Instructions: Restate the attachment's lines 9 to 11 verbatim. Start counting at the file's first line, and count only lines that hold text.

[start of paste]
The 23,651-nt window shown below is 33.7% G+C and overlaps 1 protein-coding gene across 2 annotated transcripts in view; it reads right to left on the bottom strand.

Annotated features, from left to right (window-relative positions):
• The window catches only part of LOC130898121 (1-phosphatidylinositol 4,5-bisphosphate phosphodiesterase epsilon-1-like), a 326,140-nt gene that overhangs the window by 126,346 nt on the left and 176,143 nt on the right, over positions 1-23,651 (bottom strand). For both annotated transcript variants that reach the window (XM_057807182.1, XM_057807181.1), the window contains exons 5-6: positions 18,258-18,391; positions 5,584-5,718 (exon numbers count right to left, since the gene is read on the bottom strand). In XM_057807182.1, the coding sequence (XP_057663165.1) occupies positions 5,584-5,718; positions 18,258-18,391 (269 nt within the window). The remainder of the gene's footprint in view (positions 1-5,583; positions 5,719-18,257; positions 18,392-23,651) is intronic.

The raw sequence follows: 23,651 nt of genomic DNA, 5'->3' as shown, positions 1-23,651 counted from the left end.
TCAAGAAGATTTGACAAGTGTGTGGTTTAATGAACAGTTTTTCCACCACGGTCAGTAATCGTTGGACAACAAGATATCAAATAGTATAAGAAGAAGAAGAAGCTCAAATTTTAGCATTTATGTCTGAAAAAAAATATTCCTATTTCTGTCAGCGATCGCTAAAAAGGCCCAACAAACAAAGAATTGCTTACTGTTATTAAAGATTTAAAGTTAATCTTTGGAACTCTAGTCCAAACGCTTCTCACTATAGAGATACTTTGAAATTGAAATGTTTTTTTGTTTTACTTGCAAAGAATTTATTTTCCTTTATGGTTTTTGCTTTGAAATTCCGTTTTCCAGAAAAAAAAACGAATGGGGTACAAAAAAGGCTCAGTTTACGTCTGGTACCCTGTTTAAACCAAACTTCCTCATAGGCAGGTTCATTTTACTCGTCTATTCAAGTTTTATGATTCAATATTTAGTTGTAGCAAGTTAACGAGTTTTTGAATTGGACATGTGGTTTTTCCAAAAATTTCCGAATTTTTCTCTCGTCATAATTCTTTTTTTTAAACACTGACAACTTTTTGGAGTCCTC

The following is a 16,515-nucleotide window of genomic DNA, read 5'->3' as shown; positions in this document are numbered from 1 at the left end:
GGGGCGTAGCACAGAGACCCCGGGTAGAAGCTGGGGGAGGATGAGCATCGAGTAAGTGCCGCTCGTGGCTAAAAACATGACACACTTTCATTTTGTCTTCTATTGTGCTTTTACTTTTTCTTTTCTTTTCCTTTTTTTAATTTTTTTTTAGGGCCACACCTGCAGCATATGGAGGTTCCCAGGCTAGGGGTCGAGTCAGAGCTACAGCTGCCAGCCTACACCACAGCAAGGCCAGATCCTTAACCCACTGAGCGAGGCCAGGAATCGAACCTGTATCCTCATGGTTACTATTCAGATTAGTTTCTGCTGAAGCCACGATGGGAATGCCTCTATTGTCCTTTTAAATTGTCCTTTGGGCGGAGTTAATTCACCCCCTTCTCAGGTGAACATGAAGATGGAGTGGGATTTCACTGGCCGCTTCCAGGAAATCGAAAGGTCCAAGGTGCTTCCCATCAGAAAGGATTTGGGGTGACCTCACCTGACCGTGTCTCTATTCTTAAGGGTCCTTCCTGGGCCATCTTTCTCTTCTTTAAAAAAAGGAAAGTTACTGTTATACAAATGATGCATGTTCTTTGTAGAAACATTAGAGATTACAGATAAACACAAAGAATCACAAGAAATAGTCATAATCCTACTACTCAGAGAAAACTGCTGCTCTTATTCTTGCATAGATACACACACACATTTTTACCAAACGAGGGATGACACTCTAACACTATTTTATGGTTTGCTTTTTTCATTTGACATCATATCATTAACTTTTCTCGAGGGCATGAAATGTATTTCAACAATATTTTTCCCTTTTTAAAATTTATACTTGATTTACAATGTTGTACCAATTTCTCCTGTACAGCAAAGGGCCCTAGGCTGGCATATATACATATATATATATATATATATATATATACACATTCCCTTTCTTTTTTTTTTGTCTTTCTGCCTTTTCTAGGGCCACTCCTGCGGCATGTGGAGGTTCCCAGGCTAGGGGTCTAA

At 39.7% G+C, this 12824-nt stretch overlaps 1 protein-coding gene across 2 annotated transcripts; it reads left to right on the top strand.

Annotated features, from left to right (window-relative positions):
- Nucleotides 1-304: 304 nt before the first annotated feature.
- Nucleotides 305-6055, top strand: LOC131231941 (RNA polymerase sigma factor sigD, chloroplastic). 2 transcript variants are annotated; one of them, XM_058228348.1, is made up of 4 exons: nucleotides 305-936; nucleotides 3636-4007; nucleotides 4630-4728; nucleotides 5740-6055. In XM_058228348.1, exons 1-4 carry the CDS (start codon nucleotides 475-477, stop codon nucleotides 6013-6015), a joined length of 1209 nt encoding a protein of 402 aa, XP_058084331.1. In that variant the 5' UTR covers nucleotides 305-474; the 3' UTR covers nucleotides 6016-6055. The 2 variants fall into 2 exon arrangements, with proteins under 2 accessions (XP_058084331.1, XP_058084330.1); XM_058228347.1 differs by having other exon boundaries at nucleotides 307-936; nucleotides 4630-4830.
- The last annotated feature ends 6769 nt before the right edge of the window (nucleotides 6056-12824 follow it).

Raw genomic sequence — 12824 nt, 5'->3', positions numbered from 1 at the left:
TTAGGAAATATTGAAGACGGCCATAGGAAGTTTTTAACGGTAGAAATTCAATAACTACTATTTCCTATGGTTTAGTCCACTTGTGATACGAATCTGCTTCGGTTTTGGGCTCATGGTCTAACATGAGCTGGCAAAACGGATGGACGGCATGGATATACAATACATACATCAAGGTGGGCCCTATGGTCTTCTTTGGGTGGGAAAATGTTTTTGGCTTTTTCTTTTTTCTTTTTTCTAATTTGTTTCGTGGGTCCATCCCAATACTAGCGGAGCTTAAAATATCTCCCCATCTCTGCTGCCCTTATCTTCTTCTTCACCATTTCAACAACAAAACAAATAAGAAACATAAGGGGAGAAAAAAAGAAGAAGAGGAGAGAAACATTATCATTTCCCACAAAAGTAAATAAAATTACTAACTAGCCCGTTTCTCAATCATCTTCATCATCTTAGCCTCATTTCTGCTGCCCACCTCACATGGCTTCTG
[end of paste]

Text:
Annotated features, from left to right (window-relative positions):
- Nucleotides 1-304: 304 nt before the first annotated feature.
- Nucleotides 305-6055, top strand: LOC131231941 (RNA polymerase sigma factor sigD, chloroplastic). 2 transcript variants are annotated; one of them, XM_058228348.1, is made up of 4 exons: nucleotides 305-936; nucleotides 3636-4007; nucleotides 4630-4728; nucleotides 5740-6055. In XM_058228348.1, exons 1-4 carry the CDS (start codon nucleotides 475-477, stop codon nucleotides 6013-6015), a joined length of 1209 nt encoding a protein of 402 aa, XP_058084331.1. In that variant the 5' UTR covers nucleotides 305-474; the 3' UTR covers nucleotides 6016-6055. The 2 variants fall into 2 exon arrangements, with proteins under 2 accessions (XP_058084331.1, XP_058084330.1); XM_058228347.1 differs by having other exon boundaries at nucleotides 307-936; nucleotides 4630-4830.